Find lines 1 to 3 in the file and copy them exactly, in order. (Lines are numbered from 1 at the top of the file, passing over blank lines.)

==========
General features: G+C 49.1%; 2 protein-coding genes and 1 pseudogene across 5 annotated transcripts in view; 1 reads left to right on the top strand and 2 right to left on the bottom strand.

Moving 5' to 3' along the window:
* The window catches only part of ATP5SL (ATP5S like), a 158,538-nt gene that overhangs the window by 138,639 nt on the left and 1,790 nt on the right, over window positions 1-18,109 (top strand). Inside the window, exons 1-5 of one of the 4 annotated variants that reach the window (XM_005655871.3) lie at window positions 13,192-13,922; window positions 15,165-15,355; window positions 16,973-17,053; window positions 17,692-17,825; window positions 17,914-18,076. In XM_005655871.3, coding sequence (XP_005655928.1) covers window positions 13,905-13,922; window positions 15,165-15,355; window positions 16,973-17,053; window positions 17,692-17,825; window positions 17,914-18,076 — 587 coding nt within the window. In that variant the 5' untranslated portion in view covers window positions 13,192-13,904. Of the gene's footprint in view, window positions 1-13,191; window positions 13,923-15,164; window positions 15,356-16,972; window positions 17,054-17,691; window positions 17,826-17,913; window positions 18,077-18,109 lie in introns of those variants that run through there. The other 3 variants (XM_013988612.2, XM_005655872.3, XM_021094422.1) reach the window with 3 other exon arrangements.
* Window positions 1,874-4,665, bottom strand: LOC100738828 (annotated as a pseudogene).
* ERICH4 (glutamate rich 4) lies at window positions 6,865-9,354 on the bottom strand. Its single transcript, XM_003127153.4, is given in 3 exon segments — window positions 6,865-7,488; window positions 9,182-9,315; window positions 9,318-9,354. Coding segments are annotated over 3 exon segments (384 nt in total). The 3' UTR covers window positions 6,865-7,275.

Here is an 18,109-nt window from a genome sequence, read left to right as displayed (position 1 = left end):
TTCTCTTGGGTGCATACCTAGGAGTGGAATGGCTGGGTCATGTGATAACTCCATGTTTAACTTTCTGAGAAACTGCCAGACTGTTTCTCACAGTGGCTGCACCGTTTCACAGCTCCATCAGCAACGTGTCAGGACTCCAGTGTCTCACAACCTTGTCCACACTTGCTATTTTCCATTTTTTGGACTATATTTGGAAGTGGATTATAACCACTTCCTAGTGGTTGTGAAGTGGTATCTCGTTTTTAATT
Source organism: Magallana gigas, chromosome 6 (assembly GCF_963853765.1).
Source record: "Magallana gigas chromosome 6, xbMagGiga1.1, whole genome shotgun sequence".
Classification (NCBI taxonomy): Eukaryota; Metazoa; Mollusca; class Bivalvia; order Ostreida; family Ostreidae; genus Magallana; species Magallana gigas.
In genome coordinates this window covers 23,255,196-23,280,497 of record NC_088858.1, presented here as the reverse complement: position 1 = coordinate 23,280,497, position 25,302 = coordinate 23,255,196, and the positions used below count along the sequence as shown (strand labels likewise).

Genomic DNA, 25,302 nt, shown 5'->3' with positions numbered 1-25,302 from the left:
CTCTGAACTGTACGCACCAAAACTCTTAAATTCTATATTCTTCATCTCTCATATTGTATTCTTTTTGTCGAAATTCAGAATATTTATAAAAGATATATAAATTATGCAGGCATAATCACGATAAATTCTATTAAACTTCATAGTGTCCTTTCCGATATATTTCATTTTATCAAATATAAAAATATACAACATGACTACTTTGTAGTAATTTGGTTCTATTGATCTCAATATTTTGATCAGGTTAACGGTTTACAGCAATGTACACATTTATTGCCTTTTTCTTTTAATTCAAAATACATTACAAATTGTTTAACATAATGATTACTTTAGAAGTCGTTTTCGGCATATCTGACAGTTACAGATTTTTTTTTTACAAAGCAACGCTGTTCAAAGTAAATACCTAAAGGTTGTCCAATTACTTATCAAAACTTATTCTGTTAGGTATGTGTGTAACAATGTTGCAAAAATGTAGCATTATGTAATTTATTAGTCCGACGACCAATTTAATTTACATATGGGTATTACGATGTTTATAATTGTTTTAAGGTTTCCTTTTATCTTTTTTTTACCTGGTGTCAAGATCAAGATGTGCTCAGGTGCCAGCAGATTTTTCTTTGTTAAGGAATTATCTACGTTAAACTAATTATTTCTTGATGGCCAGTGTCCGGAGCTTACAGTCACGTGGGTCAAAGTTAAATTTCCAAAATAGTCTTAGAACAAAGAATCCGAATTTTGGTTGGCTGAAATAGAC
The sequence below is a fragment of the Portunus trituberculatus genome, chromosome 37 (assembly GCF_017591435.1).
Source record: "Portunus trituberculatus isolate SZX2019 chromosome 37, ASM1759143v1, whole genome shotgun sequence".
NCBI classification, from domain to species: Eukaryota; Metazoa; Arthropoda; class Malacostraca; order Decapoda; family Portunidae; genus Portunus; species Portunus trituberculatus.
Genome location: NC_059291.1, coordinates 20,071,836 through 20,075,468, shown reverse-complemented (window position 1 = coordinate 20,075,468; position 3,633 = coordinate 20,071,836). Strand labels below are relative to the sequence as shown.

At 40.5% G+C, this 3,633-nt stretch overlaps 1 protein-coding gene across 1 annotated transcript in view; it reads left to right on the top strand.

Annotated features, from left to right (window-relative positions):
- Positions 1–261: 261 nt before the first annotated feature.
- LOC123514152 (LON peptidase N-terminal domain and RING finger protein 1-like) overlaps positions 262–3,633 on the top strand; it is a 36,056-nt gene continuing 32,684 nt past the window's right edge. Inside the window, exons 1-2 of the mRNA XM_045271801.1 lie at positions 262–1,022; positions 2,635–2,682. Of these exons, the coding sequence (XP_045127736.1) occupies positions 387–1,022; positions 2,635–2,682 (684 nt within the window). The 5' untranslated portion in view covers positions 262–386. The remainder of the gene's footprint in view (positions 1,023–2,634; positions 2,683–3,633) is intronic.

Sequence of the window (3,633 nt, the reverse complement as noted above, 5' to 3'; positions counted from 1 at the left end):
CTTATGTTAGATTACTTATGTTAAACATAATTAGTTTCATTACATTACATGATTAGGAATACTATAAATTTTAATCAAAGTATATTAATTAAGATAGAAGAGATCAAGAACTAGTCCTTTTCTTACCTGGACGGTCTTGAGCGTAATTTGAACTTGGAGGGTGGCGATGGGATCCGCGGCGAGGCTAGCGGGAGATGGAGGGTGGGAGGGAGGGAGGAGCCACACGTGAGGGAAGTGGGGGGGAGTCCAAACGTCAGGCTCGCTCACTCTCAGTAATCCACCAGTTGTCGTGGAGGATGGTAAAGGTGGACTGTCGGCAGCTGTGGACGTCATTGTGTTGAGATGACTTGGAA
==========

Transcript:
General features: G+C 49.1%; 2 protein-coding genes and 1 pseudogene across 5 annotated transcripts in view; 1 reads left to right on the top strand and 2 right to left on the bottom strand.

Moving 5' to 3' along the window:
* The window catches only part of ATP5SL (ATP5S like), a 158,538-nt gene that overhangs the window by 138,639 nt on the left and 1,790 nt on the right, over window positions 1-18,109 (top strand). Inside the window, exons 1-5 of one of the 4 annotated variants that reach the window (XM_005655871.3) lie at window positions 13,192-13,922; window positions 15,165-15,355; window positions 16,973-17,053; window positions 17,692-17,825; window positions 17,914-18,076. In XM_005655871.3, coding sequence (XP_005655928.1) covers window positions 13,905-13,922; window positions 15,165-15,355; window positions 16,973-17,053; window positions 17,692-17,825; window positions 17,914-18,076 — 587 coding nt within the window. In that variant the 5' untranslated portion in view covers window positions 13,192-13,904. Of the gene's footprint in view, window positions 1-13,191; window positions 13,923-15,164; window positions 15,356-16,972; window positions 17,054-17,691; window positions 17,826-17,913; window positions 18,077-18,109 lie in introns of those variants that run through there. The other 3 variants (XM_013988612.2, XM_005655872.3, XM_021094422.1) reach the window with 3 other exon arrangements.